Whistling for the Jaguar

The un-redacted story of the jaguar, Macho B's snaring and death.


Macho B was diagnosed with kidney failure.  When he was taken to the Phoenix Zoo the in-house blood work identified kidney values as “off the scale.”  His BUN (blood urea nitrogen) level was >180mg/dl.  Normal levels would have been between 15-35mg/dl.  According to Wikipedia, the BUN is a measure of the amount of nitrogen in the blood in the form of urea, and a measurement of renal function.  The next indicator of kidney failure was Macho B’s creatinine levels. According to Wikipedia, creatinine is a breakdown product of creatine phosphate in muscle.  It is chiefly filtered out of the blood by the kidneys. If the filtering of the kidney is deficient, creatinine blood levels rise. Macho B’s creatinine level was 15.2mg/dl. A normal reading would have been between 1.3-2.5mg/dl. The Phoenix Zoo vets concluded that the only treatment options were: intravenous fluids or diuresis; either a kidney transplant (none available), or routine kidney dialysis (not feasible).  During the necropsy Macho B’s kidneys were described as “very pale and firm.”

Tissue samples of Macho B’s kidneys were sent to three different labs; The University of Arizona Veterinary Diagnostic Laboratory, University of California Wild Carnivore Pathology Laboratory, and a USGS lab.  The UofA diagnostic lab disagreed with the Phoenix Zoo’s diagnosis of kidney failure, “the histologic sections of the kidney do not indicate significant renal disease.” (See weblog for link to article about UofA findings) But, the UofCA lab concurred with the Zoo and added another reason for Macho B’s decline in health, “This jaguar had two significant disease processes that may have contributed to his clinical signs, chronic renal disease and subacute enteritis.” I had to go to answers.com for the definition of the last disease: enteritis-inflammation of the intestinal tract, especially the small intestine. The UofCA report continued: The jaguar had significant chronic changes in the kidneys typical of those commonly occuring in aged felids.  The cause of these changes is not well established, but chronic progressive hypoxic damage is most likely.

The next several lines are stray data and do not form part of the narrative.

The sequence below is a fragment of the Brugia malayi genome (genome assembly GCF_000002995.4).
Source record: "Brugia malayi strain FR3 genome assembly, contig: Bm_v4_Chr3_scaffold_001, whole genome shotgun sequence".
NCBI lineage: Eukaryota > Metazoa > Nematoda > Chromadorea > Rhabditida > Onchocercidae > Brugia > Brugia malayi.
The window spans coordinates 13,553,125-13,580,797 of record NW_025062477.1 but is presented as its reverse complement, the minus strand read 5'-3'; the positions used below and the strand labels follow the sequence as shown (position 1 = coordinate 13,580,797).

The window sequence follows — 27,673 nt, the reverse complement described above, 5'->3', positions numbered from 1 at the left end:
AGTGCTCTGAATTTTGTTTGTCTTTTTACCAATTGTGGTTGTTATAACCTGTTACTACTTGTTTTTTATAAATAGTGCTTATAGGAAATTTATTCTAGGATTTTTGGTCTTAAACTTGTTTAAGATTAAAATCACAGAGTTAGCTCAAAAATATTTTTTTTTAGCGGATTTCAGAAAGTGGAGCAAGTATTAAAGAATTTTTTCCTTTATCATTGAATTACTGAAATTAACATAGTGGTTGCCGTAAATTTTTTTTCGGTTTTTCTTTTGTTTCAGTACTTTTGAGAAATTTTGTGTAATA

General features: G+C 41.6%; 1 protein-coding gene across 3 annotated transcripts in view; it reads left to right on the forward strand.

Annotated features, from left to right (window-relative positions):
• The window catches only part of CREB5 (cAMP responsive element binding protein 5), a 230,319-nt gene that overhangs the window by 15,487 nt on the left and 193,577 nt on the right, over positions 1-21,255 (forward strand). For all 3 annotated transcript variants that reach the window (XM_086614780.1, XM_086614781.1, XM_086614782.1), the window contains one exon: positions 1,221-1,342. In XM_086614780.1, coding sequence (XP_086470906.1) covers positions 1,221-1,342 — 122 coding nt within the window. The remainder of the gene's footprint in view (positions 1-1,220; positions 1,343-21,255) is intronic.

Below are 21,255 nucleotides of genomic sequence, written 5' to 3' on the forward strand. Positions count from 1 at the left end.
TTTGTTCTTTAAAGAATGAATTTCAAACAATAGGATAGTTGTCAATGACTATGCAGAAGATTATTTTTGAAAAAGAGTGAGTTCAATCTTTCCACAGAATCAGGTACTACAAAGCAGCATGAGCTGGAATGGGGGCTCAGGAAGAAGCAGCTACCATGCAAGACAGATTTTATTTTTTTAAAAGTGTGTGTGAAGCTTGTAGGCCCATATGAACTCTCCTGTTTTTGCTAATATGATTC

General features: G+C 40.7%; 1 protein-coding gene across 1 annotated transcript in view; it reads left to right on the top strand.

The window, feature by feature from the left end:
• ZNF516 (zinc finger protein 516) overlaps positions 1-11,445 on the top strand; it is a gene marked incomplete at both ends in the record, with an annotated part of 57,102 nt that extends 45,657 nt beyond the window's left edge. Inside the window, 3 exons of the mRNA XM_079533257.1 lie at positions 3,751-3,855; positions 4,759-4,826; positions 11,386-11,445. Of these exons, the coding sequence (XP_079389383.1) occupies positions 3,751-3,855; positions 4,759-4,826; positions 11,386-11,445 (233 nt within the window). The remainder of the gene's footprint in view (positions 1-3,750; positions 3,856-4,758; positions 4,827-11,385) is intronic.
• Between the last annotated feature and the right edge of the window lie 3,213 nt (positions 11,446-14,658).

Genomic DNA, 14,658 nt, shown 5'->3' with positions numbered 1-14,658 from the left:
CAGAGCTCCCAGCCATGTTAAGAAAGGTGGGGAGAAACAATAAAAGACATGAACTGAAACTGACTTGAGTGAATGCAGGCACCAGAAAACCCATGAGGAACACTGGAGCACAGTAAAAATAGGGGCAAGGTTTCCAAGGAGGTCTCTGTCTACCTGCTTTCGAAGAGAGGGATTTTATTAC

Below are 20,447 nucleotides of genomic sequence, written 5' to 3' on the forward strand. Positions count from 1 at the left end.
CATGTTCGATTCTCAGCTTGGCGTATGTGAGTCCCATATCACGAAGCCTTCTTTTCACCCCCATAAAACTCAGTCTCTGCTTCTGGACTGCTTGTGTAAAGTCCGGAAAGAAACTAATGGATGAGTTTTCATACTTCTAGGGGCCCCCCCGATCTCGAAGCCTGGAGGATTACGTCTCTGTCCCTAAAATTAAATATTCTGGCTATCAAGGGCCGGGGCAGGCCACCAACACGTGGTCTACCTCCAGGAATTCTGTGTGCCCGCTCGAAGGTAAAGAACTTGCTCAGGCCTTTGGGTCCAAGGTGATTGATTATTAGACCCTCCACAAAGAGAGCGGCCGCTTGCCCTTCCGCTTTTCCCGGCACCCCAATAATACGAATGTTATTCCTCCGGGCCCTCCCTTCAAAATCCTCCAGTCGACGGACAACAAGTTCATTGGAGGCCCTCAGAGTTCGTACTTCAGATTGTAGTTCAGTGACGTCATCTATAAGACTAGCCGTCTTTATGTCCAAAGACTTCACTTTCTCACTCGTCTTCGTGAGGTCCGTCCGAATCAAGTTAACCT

I am awaiting the USGS report and will publish their findings once I receive them.

Blood taken from Macho B at his initial capture could not be analyzed at his re-capture to determine if kidney disease was a pre-existing condition for him.  The blood drawn from Macho B during his initial capture was done by AZGFD technician Smith.  According to him a small amount of blood was collected because “…the blood was hard to get-had trouble with that. I had a real hard time-that was the problem with that because that’s the first time I ever got to draw blood out of a cat…I didn’t get a good sample.” In addition, Smith and his co-worker, Crabb, didn’t store the two vials that contained 1.5ml of Macho B’s blood properly. When the blood was requested for analysis on the day of the re-capture to determine Macho B’s health at the initial capture the lab determined the blood sample was not suitable because it had been stored improperly (frozen) and the sample was too small.


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